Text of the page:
What Is Bitcoin?
I’ve had two people recently ask me questions about bitcoin in casual conversation when I said I was a Wealth Manager. And I’ve seen numerous news articles on the subject as well as discussions about it on CNBC. However, I’ve found that very few people really understand what it is, how it came to be, or what its purpose is. I will attempt to break down this complex subject and explain it in a way that I hope the general public can understand. Much of what I’m about to write is my personal opinion as there are several theories and opinions when it comes to bitcoin.
Bitcoin is a digital currency. I believe the original intent was to create a currency free from any type of manipulation by government and free to trade simply on the laws of supply and demand. A currency that anyone could use in an unregulated market. The technology it uses is called ‘blockchain’. I won’t get into the details of that, but to get bitcoins, you have to use a special program that breaks down complex math problems and set your computer to basically do math non-stop on the blockchain. As the computer finds the solution to the algorithm, a certain number of bitcoins are released as a reward. As it gained popularity, more and more people started to ‘mine’ coins using their computers (and even joined their computers together). The creators were ingenious because every computer that was mining coins was now part of their network. A network of computing power used to conduct transactions on the blockchain. Also, as time went on, the algorithms got harder and harder requiring greater amounts of computing power to unlock the coins. The end result is quite simple! More people get on the network to mine coins and the increased computing power provides a network to buy, sell, and trade the coins.
Here is something most people don’t think about, but I find fascinating. If you have all these computers running non-stop mining coins and pushing their processors to the maximum, then how much electricity is that using? According to Newsweek, “The bitcoin network’s energy consumption has increased by 25 percent in the last month alone, according to Digiconomist. If such growth were to continue, this would see the network consume as much energy as the U.S. by 2019, and as much energy as the entire world by the end of 2020.” (‘Bitcoin Mining on Track to Consume All of the World’s Energy by 2020’ Newsweek 12/11/17). That is quite unsettling when you think about it… All these computers doing nothing all day but mining a digital currency and doing transactions using so much of the world’s power supply. That raises the question in my mind that if that is true, don’t you think governments are going to want to step in and regulate it? I would think so!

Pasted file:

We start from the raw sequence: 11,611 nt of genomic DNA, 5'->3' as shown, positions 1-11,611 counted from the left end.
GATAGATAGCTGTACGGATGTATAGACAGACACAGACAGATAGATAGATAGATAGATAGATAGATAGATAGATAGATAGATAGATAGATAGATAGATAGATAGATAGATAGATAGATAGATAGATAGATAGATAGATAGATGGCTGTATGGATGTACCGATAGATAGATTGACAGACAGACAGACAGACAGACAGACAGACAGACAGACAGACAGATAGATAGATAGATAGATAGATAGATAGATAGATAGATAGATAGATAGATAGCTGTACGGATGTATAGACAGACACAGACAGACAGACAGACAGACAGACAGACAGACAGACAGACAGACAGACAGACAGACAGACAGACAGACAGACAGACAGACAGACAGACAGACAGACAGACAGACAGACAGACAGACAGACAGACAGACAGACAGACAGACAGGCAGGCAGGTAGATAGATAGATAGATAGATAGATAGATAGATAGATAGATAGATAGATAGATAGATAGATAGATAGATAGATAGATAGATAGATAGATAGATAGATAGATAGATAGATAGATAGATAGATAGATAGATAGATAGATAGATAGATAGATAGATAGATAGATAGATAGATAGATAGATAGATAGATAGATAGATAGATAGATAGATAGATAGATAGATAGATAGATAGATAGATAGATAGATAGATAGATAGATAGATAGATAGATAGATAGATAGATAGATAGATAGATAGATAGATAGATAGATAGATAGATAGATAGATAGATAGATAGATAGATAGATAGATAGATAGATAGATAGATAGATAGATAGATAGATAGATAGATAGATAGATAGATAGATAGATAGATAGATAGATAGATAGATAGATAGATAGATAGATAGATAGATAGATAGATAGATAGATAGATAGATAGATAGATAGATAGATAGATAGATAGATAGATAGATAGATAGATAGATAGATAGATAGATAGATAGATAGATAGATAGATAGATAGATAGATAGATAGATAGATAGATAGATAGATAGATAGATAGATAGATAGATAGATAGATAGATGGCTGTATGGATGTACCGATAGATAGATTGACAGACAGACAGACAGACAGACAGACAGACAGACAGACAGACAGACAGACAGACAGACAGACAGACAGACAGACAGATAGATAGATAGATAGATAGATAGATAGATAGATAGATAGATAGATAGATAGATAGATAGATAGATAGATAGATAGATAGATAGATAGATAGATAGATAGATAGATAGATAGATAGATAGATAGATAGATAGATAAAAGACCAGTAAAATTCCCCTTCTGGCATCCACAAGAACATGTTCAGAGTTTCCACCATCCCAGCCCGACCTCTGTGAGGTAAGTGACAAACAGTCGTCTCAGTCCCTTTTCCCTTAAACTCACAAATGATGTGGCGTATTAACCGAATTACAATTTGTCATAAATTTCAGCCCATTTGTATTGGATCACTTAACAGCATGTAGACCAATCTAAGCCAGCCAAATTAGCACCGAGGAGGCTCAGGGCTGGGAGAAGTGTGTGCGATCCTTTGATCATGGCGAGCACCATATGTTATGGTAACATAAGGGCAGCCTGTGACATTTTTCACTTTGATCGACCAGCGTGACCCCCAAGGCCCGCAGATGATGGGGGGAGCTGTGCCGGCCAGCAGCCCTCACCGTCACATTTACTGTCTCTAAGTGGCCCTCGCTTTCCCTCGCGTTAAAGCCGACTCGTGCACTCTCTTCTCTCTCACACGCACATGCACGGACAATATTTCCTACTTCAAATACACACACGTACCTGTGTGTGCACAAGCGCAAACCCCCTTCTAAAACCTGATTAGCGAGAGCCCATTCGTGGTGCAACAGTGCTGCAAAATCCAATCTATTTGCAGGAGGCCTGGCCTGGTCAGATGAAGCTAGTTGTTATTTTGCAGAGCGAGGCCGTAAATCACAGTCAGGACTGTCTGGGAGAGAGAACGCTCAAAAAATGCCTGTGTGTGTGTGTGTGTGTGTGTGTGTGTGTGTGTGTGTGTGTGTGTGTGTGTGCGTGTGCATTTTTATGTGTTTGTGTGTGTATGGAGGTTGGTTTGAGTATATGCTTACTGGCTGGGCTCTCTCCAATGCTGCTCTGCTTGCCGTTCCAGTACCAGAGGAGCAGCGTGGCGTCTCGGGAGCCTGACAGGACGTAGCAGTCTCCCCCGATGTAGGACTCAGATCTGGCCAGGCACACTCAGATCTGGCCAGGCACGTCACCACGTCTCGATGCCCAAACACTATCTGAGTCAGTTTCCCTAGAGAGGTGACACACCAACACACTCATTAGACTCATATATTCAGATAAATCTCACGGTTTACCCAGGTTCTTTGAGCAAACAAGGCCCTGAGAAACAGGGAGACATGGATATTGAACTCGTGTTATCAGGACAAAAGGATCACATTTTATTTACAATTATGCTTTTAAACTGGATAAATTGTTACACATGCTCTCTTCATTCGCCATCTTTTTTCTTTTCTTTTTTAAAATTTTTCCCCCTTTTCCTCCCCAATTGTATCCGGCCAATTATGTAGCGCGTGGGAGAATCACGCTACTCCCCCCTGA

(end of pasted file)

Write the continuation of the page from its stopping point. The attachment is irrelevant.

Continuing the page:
There is also a limited amount of bitcoin that will be in circulation. The goal is to have 21,000,000 coins in circulation. Currently about 80% of bitcoins have been mined and there is much speculation about what will happen when all the bitcoins have been mined and what will happen to the network. Also, bitcoins are starting to fall under heavy scrutiny from governments around the world because it is easy for bad people to use it for bad things. Bitcoins are simply a series of numbers and letters, so they can be bought, sold, and traded anonymously. You can send money anywhere in the world for very small transaction fees and convert it into whatever local currency you want using various online exchanges throughout the world. The recent launch of a bitcoin futures market has provided a path to liquidity for many people who have held onto bitcoin for years. However, it has also created a way for bad people to make a large profit on their bitcoin. I’m sure the moral implications of the success of bitcoin will be debated for years to come.
The governments around the world are also wanting to make sure they get tax revenue on bitcoin investors. Especially now due to the recent rise in value! The IRS recently filed suit against coinbase.com, which is a US based bitcoin exchange demanding information about their users to make sure taxes are being collected (http://fortune.com/2017/11/29/irs-coinbase/) and they won access to 14,000 accounts. Many governments are wanting to ‘cash in’ on the tax revenue generated by bitcoin investors.
My opinion on the future of bitcoin is that eventually it will be regulated and online bitcoin marketplaces will be required to collect information on their investors and provide that information to the government. Once all the bitcoins are mined, I question how many people will stay on the network simply to cash in on transaction fees as it really depends on the cost of energy at that point. Governments don’t like bitcoin because it is something they can’t control and many are already tightening their laws to stop people from investing. And the energy use is getting astronomical and unsustainable. In other words, I question the long term staying power of bitcoin. Many investments firms are barring their advisors from purchasing bitcoin for their clients and I agree with that move. Right now, the risks are too great and the future is unknown. Buyer beware!!!